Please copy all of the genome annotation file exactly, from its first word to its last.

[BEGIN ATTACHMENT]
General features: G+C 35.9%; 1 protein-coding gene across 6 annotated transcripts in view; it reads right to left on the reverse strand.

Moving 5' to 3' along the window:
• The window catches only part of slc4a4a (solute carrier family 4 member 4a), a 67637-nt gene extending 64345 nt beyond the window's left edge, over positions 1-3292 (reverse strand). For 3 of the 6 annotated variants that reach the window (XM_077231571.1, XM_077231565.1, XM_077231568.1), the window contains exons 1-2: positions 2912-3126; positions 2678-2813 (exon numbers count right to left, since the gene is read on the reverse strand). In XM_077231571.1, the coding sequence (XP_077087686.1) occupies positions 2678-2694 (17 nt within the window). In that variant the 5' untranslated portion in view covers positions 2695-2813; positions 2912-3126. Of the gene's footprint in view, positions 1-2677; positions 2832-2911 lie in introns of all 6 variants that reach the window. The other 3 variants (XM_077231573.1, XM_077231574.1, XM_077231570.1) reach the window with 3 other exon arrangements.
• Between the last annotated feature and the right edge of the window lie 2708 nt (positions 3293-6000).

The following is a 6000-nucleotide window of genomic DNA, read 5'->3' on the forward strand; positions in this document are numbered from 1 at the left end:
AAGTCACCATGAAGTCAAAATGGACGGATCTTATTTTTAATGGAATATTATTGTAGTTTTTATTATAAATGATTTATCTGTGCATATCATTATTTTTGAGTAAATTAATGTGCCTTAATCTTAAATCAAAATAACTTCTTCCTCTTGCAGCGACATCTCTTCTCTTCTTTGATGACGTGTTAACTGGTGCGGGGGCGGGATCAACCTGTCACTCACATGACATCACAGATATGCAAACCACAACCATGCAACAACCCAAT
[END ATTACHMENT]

General features: G+C 35.9%; 1 protein-coding gene across 6 annotated transcripts in view; it reads right to left on the reverse strand.

Moving 5' to 3' along the window:
• The window catches only part of slc4a4a (solute carrier family 4 member 4a), a 67637-nt gene extending 64345 nt beyond the window's left edge, over positions 1-3292 (reverse strand). For 3 of the 6 annotated variants that reach the window (XM_077231571.1, XM_077231565.1, XM_077231568.1), the window contains exons 1-2: positions 2912-3126; positions 2678-2813 (exon numbers count right to left, since the gene is read on the reverse strand). In XM_077231571.1, the coding sequence (XP_077087686.1) occupies positions 2678-2694 (17 nt within the window). In that variant the 5' untranslated portion in view covers positions 2695-2813; positions 2912-3126. Of the gene's footprint in view, positions 1-2677; positions 2832-2911 lie in introns of all 6 variants that reach the window. The other 3 variants (XM_077231573.1, XM_077231574.1, XM_077231570.1) reach the window with 3 other exon arrangements.
• Between the last annotated feature and the right edge of the window lie 2708 nt (positions 3293-6000).

The following is a 6000-nucleotide window of genomic DNA, read 5'->3' on the forward strand; positions in this document are numbered from 1 at the left end:
AAGTCACCATGAAGTCAAAATGGACGGATCTTATTTTTAATGGAATATTATTGTAGTTTTTATTATAAATGATTTATCTGTGCATATCATTATTTTTGAGTAAATTAATGTGCCTTAATCTTAAATCAAAATAACTTCTTCCTCTTGCAGCGACATCTCTTCTCTTCTTTGATGACGTGTTAACTGGTGCGGGGGCGGGATCAACCTGTCACTCACATGACATCACAGATATGCAAACCACAACCATGCAACAACCCAAT